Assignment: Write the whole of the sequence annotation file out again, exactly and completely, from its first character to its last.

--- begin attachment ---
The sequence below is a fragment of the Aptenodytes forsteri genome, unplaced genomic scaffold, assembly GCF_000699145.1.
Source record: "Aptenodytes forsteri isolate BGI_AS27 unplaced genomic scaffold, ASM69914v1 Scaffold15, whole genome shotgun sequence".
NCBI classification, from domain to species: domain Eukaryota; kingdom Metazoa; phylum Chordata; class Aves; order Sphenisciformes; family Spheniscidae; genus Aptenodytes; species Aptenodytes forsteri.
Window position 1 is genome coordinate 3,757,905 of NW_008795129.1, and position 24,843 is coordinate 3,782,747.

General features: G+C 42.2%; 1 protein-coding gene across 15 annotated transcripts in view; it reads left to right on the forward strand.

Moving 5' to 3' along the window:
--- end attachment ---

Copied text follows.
The sequence below is a fragment of the Aptenodytes forsteri genome, unplaced genomic scaffold, assembly GCF_000699145.1.
Source record: "Aptenodytes forsteri isolate BGI_AS27 unplaced genomic scaffold, ASM69914v1 Scaffold15, whole genome shotgun sequence".
NCBI classification, from domain to species: domain Eukaryota; kingdom Metazoa; phylum Chordata; class Aves; order Sphenisciformes; family Spheniscidae; genus Aptenodytes; species Aptenodytes forsteri.
Window position 1 is genome coordinate 3,757,905 of NW_008795129.1, and position 24,843 is coordinate 3,782,747.

General features: G+C 42.2%; 1 protein-coding gene across 15 annotated transcripts in view; it reads left to right on the forward strand.

Moving 5' to 3' along the window: